By the way, how much time you spent to learn Quest3D? I know it’s stupid question, but what to you think is better to create small projects: Quest3D or Unity?

    As I understand Auriea creates textured models (3d max?), and you’re doing 3D-programming in Quest3D? And both of you – media artists?

  21. We get arts funding from the government, per project. We submit proposals and sometimes they grant us some money. Once in a while a museum or other organisation invites us for an event. Sometimes there’s a budget for making something. Like the new addition to The Endless Forest or a small iPhone game that we’ll be releasing early next year.

    Unity Indie is supposed to be free now. Just email the Unity staff or search their forums to clear up confusion.

    It took about 3 months to get comfortable with Quest3D, then another 3 to make a prototype the wrong way, and another 2 to learn how to do it properly. 😉

    Unity is definitely the one we prefer for small projects. We created The Graveyard and Fatale with Unity. And The Path and The Endless Forest with Quest3D.

    Both Auriea and I are trained as artists. We both know a little bit of everything.

  22. As I understand it, Unity, unlike Quest3D (which not require knowledge of the commands, replacing them to the visual elements) – uses a programming language. Hence, in order to create something (on Unity), it is necessary to examine a “BIG THICK BOOK” :) on scripting language? Then, the next logical question: how much time you spent on study Unity to create your first project on it? :)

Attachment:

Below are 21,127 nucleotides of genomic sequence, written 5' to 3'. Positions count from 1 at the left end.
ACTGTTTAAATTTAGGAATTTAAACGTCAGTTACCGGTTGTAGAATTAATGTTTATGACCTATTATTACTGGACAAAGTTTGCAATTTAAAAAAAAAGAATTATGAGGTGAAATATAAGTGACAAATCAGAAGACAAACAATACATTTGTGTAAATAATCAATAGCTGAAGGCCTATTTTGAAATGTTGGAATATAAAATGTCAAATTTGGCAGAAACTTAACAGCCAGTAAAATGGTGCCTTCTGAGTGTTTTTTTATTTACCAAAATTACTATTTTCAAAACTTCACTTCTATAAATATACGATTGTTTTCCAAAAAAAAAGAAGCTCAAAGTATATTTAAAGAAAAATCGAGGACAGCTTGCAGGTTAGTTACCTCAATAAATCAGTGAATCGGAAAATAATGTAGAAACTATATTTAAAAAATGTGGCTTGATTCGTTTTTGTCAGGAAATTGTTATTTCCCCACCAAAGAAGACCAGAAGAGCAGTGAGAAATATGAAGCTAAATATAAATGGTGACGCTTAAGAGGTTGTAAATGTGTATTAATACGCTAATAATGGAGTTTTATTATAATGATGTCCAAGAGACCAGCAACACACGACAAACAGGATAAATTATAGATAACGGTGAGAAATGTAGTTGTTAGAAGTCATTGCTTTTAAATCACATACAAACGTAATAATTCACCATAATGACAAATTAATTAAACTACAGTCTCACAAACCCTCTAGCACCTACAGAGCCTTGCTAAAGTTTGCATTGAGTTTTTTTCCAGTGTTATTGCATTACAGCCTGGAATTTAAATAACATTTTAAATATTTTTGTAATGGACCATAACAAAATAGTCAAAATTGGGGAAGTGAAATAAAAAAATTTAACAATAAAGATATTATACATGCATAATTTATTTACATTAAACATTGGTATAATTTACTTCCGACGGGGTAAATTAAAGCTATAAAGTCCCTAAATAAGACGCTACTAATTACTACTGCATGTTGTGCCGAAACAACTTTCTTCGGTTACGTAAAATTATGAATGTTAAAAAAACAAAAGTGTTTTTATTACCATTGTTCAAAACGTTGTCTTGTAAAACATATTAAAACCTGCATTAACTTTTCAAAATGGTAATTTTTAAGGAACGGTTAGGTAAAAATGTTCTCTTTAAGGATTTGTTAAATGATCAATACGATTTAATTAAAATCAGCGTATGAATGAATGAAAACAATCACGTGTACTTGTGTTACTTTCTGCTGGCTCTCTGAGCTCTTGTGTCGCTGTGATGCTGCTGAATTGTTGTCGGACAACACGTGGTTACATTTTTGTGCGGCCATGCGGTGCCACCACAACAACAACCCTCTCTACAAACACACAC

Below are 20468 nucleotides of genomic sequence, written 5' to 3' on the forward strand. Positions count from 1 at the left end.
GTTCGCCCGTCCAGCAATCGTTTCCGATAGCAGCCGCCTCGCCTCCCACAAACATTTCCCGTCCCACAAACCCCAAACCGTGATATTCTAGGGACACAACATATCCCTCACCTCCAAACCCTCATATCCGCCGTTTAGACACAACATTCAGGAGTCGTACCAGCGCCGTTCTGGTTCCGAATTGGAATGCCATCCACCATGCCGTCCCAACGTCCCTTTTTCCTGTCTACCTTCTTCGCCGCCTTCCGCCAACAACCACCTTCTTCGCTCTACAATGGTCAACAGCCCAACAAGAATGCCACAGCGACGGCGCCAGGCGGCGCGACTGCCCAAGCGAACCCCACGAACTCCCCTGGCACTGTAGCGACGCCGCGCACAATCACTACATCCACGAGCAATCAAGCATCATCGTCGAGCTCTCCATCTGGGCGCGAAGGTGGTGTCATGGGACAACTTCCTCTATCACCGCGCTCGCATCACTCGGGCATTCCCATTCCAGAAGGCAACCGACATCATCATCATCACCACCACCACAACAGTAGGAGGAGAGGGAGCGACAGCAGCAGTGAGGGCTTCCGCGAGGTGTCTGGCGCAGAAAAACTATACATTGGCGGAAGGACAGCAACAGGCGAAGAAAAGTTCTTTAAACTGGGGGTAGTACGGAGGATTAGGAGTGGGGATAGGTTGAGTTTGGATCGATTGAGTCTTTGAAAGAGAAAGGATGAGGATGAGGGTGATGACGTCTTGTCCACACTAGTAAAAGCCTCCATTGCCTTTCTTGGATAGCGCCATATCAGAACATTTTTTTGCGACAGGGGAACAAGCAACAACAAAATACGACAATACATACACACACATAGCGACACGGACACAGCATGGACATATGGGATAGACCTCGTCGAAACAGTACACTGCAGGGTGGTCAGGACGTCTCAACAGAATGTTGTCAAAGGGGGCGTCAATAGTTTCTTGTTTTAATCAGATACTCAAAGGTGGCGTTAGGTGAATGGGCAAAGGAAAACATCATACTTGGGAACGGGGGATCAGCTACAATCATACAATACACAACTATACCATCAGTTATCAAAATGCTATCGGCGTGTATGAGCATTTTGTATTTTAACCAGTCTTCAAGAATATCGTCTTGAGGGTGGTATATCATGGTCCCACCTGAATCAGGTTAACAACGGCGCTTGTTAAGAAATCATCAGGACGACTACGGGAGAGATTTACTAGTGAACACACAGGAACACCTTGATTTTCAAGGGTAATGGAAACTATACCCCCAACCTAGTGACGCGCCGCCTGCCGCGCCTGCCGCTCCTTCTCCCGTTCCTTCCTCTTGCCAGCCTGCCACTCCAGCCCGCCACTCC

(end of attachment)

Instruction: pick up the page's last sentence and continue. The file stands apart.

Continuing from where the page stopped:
As I see, your main sphere of interest is art (not digital programming, which is just an instrument to achieve your art-goals)? What do you mean by the word “art”? What is art for you? ^_^

  23. ART imo = combining elements to create feelings, to create dreamy dimensions…to create subconscious exciters :)

  24. Art is research. Trying things out. Asking questions. Sharing feelings. Sharing doubts. Finding what is human.

    Unity uses Javascript. And I had already learned Javascript through creating websites and Flash movies. I never used a book, though. Learned everything I needed to know on the street (the Information Super Highway, that is 😉 ).